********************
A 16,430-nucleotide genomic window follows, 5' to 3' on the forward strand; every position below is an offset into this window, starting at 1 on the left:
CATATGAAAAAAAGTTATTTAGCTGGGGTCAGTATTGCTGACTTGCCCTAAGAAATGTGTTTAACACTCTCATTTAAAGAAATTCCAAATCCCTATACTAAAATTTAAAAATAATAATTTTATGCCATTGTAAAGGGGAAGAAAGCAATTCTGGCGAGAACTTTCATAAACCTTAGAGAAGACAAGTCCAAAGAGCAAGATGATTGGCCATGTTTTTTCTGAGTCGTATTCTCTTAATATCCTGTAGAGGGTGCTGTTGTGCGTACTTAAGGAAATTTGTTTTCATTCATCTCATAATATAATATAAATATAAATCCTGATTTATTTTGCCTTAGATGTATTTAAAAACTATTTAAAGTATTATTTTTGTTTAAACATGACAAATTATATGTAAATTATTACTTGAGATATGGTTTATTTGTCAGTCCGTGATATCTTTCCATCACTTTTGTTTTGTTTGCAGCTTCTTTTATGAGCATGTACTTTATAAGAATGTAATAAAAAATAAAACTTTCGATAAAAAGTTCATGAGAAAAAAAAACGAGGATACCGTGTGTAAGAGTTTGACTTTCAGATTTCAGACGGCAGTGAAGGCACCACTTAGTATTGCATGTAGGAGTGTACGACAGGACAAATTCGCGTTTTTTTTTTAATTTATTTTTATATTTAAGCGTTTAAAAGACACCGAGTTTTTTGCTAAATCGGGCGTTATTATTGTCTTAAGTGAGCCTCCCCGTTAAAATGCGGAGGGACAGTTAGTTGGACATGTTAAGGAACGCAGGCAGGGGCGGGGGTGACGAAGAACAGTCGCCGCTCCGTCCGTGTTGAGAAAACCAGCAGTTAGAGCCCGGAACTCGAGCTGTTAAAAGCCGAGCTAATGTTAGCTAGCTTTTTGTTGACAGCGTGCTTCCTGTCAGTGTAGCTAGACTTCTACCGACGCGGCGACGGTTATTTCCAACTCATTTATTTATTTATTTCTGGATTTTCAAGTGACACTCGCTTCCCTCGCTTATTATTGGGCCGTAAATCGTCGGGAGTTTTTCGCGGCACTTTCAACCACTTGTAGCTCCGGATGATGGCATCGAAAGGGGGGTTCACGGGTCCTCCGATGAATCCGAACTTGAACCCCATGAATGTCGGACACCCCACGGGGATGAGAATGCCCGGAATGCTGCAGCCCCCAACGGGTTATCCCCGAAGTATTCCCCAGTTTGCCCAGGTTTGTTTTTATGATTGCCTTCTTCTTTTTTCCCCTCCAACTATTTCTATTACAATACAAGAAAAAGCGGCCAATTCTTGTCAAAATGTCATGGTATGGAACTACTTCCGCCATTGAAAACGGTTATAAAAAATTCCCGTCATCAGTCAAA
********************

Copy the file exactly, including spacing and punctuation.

A 16,430-nucleotide genomic window follows, 5' to 3' on the forward strand; every position below is an offset into this window, starting at 1 on the left:
CATATGAAAAAAAGTTATTTAGCTGGGGTCAGTATTGCTGACTTGCCCTAAGAAATGTGTTTAACACTCTCATTTAAAGAAATTCCAAATCCCTATACTAAAATTTAAAAATAATAATTTTATGCCATTGTAAAGGGGAAGAAAGCAATTCTGGCGAGAACTTTCATAAACCTTAGAGAAGACAAGTCCAAAGAGCAAGATGATTGGCCATGTTTTTTCTGAGTCGTATTCTCTTAATATCCTGTAGAGGGTGCTGTTGTGCGTACTTAAGGAAATTTGTTTTCATTCATCTCATAATATAATATAAATATAAATCCTGATTTATTTTGCCTTAGATGTATTTAAAAACTATTTAAAGTATTATTTTTGTTTAAACATGACAAATTATATGTAAATTATTACTTGAGATATGGTTTATTTGTCAGTCCGTGATATCTTTCCATCACTTTTGTTTTGTTTGCAGCTTCTTTTATGAGCATGTACTTTATAAGAATGTAATAAAAAATAAAACTTTCGATAAAAAGTTCATGAGAAAAAAAAACGAGGATACCGTGTGTAAGAGTTTGACTTTCAGATTTCAGACGGCAGTGAAGGCACCACTTAGTATTGCATGTAGGAGTGTACGACAGGACAAATTCGCGTTTTTTTTTTAATTTATTTTTATATTTAAGCGTTTAAAAGACACCGAGTTTTTTGCTAAATCGGGCGTTATTATTGTCTTAAGTGAGCCTCCCCGTTAAAATGCGGAGGGACAGTTAGTTGGACATGTTAAGGAACGCAGGCAGGGGCGGGGGTGACGAAGAACAGTCGCCGCTCCGTCCGTGTTGAGAAAACCAGCAGTTAGAGCCCGGAACTCGAGCTGTTAAAAGCCGAGCTAATGTTAGCTAGCTTTTTGTTGACAGCGTGCTTCCTGTCAGTGTAGCTAGACTTCTACCGACGCGGCGACGGTTATTTCCAACTCATTTATTTATTTATTTCTGGATTTTCAAGTGACACTCGCTTCCCTCGCTTATTATTGGGCCGTAAATCGTCGGGAGTTTTTCGCGGCACTTTCAACCACTTGTAGCTCCGGATGATGGCATCGAAAGGGGGGTTCACGGGTCCTCCGATGAATCCGAACTTGAACCCCATGAATGTCGGACACCCCACGGGGATGAGAATGCCCGGAATGCTGCAGCCCCCAACGGGTTATCCCCGAAGTATTCCCCAGTTTGCCCAGGTTTGTTTTTATGATTGCCTTCTTCTTTTTTCCCCTCCAACTATTTCTATTACAATACAAGAAAAAGCGGCCAATTCTTGTCAAAATGTCATGGTATGGAACTACTTCCGCCATTGAAAACGGTTATAAAAAATTCCCGTCATCAGTCAAA